Fighting for Education for All in Nicaragua
This article is cross-posted at Equality 101.
In 2002, a charismatic Nicaraguan friend and I co-founded a Free High School for Adults in her town, San Juan del Sur. We believe in education for all. We give a first-rate education to all those whom the daily high schools exclude: pregnant girls, mothers (but not fathers), people who work all week, anyone over eighteen. (Going to the FHS has rescued at least one woman from violence, by giving her the power to confront her abuser.) We have conferred 300 diplomas, opening doors economically and raising self-esteem. These people have talents that are golden for Nicaragua.
At the beginning of the school year, when I was in San Juan, my colleagues and I were shocked at a new system promulgated by the Ministry of Education. Symbolically, they changed the very names of the schools, like ours, that give the same diploma as the other daily high schools but that meet only on Saturdays. The daily schools are called regular. We now struggle under the abject label, “irregular.” I reject the name. For me, we are super-regular.
(Any 568 students who can learn in 48 Saturdays a year what other students take 200 days to learn have to be pretty super. A majority of our students are girls and women. A majority are rural. All super.)
The name change downgrades every institution that serves the rural poor. They earn their elementary-school diplomas in “multi-grades” (one teacher for all six years). The government has suddenly decided that the multi-grades are also “irregular”–so inferior that their graduates are prohibited from attending “regular high schools.” Not only does the Ministry not provide an acceptable education to rural children, it punishes them in adolescence for their supposed deficiencies.
N.B. We accept almost 200 students a year from the multi-grades, and they do just fine in our classes. One young woman from the one-room schoolhouse in nearby Cebadilla was just invited to apply to Academia, the most prestigious high school in the country. Many of our high-school grads go on to technical schools or universities.
Obviously these new policies are discriminatory and insulting–to the hard-working teachers in the multi-grades, to the students who work so hard, to family members who feel betrayed by their government. The Ministry of Education meanwhile in his rhetoric is surprised that there are so few students in the secondary schools.
My co-founder, Dr. Rosa Elena Bello, fighting as always for the disadvantaged, went
to see the Director of the Mongalo, a regular high school, who agreed to accept sixth-graders with multi-grade diplomas.
Rural students already attending the Free High School were about to be excluded too. We teach the first, second, and third years of high school in their home communities. Students from our rural (“irregular”) classes who wanted to move to the Mongalo, this year could enroll only if they were willing to start over again in the first year!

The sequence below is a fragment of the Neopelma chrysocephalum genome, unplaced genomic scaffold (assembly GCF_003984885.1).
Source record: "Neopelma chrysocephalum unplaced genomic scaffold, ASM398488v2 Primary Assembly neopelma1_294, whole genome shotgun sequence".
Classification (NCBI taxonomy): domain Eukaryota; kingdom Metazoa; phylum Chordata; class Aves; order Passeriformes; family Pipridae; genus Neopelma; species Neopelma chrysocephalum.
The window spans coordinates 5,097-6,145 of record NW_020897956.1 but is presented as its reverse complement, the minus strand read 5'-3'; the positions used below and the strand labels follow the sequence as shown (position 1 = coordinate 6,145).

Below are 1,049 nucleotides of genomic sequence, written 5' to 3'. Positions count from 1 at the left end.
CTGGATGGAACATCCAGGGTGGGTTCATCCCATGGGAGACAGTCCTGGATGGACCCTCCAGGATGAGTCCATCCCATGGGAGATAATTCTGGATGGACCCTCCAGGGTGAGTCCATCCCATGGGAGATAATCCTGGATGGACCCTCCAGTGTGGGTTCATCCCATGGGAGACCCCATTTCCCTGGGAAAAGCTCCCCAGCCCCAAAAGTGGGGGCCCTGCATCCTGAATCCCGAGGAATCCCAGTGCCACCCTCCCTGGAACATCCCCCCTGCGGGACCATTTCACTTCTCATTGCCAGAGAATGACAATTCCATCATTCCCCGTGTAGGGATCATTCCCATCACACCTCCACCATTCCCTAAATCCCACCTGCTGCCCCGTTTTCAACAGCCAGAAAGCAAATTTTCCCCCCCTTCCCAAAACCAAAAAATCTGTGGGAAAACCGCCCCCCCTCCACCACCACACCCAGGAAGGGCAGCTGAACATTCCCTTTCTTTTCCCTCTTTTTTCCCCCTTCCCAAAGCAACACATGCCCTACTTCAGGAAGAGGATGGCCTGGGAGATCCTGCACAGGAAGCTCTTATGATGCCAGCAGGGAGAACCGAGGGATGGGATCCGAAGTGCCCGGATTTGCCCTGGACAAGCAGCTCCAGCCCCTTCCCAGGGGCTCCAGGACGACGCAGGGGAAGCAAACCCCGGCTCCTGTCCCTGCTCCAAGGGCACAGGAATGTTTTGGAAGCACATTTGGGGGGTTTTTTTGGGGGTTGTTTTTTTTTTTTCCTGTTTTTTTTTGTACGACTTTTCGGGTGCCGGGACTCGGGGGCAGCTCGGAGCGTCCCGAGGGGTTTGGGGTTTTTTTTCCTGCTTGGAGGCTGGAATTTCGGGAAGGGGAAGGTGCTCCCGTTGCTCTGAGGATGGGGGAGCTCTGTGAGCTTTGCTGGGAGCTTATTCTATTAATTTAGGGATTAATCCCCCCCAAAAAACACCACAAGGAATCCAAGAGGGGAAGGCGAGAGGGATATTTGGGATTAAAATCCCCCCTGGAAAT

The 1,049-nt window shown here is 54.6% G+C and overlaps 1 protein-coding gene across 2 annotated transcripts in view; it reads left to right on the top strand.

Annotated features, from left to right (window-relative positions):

Rosa Elena talked the regional superintendent of Schools into sending a circular to all the high schools in the region, inviting our students to attend at the level they had achieved in our classrooms. This was a vindication of the quality of our teachers and students.
While cutting his budget, Minister Miguel de Castilla is institutionalizing two classes of citizens. They are making second-class citizens out of people for nothing more than for being poor. For being campesinos (sharecroppers and small-holders). For having to work. For being mothers.
If there were no Free High School for Adults, they would have no future. Where no Free High School for Adults exists–all over Nicaragua, in other words–they will have no future.
It is self-destructive to keep these talents buried. Nicaragua regresses to its blind pre-revolutionary days.
Meanwhile, the Free High School is beloved by the people, and more necessary than ever.
The Newton-San Juan Sister City Project, a 501 c) (3), serves as the passthrough to The Free High School. Volunteers like me do the fund-raising. 100% of every donation goes to program activities. There is not an online donation form, but if you’re interested in supporting this amazing school, you can send a check made out to “Newton SCP” with “Free High School” in the memo line, to the Treasurer, Don Ross, 211 Winslow Road, Waban, MA 02468.
Margaret Morganroth Gullette has been raising funds for adult education programs in San Juan del Sur since 1997. She is the author of Aged by Culture and Declining to Decline. She is Resident Scholar, Women’s Studies Research Center, Brandeis University. Her oped, “Botando el concepto de Igualdad en Nicaragua,” appeared in El Nuevo Diario, a Nicaraguan daily. You can see her Facebook Cause page here.